The use of synthetic marijuana appears to be rising nearly as quickly as the drugs themselves are changing. And that makes it hard for Congress to keep up.
With some drug packets labeled “not intended for human consumption” in an apparent effort to skirt the law, regulation and prosecution remain tricky as chemists alter the designer drug’s molecular structure faster than the federal government can react. After a substantial shift downward from 2011, the number of calls to poison centers for exposure to synthetic marijuana has risen dramatically this year. With 5,932 calls as of Sunday, this year is on pace to break 2011’s record of 6,968, the American Association of Poison Control Centers reports. (Though they’ve gotten significant media attention, the usage of bath salts has not risen.)
“These drugs are coming out so fast sometimes that it's impossible almost to keep up with what's out, what do they look like chemically, structurally, what are they related to, what family do they belong to, all of that scientific stuff,” said Heather Gray, the National Alliance for Model State Drug Laws legislative director.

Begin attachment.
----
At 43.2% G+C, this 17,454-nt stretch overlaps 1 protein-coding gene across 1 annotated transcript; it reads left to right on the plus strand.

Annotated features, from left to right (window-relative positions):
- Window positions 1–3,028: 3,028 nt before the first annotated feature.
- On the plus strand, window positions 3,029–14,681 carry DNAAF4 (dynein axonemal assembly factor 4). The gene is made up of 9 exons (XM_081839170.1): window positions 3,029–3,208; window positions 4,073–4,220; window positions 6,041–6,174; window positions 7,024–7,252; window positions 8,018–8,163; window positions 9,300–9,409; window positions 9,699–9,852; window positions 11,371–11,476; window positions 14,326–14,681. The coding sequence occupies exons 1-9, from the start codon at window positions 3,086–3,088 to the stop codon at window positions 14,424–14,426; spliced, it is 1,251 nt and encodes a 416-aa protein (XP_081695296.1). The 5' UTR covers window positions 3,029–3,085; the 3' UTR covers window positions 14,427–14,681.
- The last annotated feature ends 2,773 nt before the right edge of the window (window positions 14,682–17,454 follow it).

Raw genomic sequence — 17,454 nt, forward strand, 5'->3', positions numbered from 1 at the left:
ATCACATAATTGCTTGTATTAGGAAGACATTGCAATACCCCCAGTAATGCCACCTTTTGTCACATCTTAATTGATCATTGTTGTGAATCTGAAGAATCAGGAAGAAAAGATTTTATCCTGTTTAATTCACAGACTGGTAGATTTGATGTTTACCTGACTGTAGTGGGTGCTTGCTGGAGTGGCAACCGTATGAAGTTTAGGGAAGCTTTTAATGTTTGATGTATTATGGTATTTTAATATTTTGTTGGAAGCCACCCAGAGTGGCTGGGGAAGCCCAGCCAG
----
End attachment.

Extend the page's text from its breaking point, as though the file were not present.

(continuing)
Attempts at curtailing synthetic drugs take some creativity: Police can suspend a shopkeeper’s liquor and tobacco licenses if they’re caught selling designer drugs in DeKalb, Illinois. Stores that sell may have their building declared a public nuisance in Tennessee. And business licenses could be forfeited in Illinois, according to a National Alliance for Model State Drug Laws report titled “Enforcement of Synthetic Substances Laws.”